Meeting the Neighbors, Episode One: The Broomsman

Jim Richter, broomsman

Listen to this story. Seriously. It’s even better than reading.

At the corner of 10th and Ritter, Jim Richter has a corner on his vanishing little corner of the market.

He’s 77, and he learned to make brooms in high school, at the Indiana School for the Blind and Visually Impaired. In those days, blind people learned handcrafts like chair caning and basket weaving and piano tuning. After graduation, Richter says, he applied for upwards of 200 jobs, and in every single case, employers said ‘you’re a nice guy, but …’

At first, Richter sold his brooms door-to-door, but eventually he figured out that people would come to him.

“That looks good in your hand,” he’ll say as he gives you a broom from the teepee-shaped bundle he has tied up neatly beside his folding metal chair.

A guy in a copper-penny Cutlass convertible, big as a Chris Craft, honks as the car floats around the corner and into the stream of traffic on 10th Street. “You know that guy?” I ask, and describe the car.

“Son of a gun, what’s he doing over here?” Richter says, and he laughs the kind of laugh that makes me want to hang out with him all day. “Usually he’s up on the north side. You never know who you’re going to see out here.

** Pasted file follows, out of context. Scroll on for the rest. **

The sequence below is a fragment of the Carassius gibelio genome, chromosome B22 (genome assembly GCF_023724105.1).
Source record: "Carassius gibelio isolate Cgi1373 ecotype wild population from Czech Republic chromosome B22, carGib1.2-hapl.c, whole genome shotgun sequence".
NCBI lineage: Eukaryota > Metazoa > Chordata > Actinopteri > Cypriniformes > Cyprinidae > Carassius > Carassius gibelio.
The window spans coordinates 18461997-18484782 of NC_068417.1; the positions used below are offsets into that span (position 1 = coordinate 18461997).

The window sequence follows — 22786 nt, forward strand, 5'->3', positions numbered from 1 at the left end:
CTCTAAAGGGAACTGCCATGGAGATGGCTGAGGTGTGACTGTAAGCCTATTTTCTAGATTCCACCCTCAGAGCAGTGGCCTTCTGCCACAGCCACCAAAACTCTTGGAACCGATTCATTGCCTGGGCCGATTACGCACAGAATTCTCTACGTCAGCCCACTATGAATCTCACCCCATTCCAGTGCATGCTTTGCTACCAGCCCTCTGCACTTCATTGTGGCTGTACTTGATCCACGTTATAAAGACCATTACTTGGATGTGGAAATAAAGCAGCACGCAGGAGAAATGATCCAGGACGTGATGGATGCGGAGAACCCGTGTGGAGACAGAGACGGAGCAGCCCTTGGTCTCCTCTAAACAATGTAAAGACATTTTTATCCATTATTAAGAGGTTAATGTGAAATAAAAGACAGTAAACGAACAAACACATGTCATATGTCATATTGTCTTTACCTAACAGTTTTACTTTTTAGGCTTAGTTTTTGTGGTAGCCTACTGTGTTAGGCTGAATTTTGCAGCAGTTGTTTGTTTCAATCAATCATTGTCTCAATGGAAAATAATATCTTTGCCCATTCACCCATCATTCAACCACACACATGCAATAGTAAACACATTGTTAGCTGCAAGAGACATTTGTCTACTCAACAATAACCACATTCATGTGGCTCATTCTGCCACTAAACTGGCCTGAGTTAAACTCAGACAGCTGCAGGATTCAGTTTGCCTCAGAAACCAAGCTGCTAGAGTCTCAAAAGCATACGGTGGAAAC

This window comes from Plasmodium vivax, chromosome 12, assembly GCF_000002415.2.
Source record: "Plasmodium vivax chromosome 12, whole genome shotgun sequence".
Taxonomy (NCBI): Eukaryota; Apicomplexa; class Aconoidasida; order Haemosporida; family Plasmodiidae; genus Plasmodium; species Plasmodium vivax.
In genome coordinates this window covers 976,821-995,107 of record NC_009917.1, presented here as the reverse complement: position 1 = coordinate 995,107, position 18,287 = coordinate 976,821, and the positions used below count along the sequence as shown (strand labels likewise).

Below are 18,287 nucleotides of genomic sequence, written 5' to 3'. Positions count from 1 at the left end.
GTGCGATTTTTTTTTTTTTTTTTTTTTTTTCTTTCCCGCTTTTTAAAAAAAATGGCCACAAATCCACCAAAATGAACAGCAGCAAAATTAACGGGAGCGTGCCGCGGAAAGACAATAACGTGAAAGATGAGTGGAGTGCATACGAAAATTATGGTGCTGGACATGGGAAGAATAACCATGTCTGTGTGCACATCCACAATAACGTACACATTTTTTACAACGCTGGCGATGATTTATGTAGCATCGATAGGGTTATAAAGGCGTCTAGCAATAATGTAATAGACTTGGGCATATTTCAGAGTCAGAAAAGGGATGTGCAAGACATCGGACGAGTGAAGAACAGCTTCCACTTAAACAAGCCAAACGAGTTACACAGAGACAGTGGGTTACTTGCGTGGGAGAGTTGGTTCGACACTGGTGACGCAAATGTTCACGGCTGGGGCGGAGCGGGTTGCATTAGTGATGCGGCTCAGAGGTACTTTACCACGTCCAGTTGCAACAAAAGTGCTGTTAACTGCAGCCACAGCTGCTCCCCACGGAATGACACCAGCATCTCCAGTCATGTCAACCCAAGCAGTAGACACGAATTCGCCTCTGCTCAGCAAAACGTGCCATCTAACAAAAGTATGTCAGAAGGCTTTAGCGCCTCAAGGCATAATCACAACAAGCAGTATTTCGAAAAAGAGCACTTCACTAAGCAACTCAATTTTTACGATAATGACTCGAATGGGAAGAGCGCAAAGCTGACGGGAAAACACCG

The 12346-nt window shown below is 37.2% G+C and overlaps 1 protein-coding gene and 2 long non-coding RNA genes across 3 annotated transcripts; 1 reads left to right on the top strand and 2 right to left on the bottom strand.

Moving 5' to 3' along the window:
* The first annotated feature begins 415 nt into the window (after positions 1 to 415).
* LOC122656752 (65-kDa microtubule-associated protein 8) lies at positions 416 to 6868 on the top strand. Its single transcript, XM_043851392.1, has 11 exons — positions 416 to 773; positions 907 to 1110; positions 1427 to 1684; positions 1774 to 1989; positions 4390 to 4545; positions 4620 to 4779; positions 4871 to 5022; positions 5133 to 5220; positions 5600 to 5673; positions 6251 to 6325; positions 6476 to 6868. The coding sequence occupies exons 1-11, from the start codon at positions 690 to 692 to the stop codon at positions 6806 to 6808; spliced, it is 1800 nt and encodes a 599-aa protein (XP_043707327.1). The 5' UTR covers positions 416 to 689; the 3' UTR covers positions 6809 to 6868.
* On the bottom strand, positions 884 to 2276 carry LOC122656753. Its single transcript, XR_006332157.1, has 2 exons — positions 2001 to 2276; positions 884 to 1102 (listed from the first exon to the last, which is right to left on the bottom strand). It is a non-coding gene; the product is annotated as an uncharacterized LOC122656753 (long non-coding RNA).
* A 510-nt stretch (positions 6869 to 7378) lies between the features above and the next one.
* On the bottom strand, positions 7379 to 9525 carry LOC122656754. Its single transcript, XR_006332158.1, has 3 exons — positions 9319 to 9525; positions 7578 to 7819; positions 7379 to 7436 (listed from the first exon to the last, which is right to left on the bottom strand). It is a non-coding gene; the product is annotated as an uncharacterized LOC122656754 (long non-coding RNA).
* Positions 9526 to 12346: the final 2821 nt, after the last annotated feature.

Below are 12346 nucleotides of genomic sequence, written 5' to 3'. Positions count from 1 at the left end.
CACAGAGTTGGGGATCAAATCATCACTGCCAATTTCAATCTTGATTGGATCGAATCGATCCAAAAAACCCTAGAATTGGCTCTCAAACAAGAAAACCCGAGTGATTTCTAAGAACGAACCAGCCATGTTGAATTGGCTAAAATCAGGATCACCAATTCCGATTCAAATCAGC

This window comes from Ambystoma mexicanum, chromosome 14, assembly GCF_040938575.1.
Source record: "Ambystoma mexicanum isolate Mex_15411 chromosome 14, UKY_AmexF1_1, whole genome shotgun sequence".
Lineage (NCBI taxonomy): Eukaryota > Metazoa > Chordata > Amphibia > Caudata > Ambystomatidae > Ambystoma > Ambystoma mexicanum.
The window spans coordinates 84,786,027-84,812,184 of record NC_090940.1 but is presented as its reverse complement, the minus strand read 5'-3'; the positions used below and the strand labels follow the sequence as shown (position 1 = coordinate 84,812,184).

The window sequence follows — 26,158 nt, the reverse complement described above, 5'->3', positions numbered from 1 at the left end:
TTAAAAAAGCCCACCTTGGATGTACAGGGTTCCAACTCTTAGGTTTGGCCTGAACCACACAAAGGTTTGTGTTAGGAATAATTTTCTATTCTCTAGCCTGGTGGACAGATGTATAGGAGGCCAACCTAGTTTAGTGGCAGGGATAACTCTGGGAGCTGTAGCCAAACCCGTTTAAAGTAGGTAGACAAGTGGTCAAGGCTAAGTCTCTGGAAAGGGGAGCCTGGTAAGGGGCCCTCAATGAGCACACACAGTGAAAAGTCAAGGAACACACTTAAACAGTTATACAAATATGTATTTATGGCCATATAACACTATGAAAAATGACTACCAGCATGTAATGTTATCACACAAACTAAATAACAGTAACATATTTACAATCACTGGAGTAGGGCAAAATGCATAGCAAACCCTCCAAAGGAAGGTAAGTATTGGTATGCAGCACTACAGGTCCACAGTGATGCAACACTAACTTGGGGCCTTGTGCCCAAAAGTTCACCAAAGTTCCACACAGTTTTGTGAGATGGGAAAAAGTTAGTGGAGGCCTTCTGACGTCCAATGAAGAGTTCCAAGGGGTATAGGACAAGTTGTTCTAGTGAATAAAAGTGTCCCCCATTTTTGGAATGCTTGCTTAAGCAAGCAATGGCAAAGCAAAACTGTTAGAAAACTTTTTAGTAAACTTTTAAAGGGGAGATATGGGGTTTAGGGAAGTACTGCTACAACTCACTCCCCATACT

Richter gets around, selling at corners and post offices one all over town, and he may be the last guy in Indiana who still makes a living in this old-timey way. To hear him tell it, brooms — and broom corn — were once big here. These days, Texas grows most of the broom corn, he says, and he imports his wares from a sheltered workshop in Alabama.

An older couple pulls over and asks Richter about his brooms. He rattles off the prices, and the woman asks him: “Do you make them?”

“Not anymore,” he says. “I used to, but I have a full-time job just selling them now.” They thank him, and walk back to their car.

“As long as there’s a market for brooms, I’m gonna sell ‘em,” Richter says. “People say ‘Well, you know we see you out here in all kinds of weather and all that, how do you do that?’” I say, “Well, does the Walmart close every time it rains or snows? If you’ve got a good product, and you’re doing a good job of selling it, there are people out there to buy it.”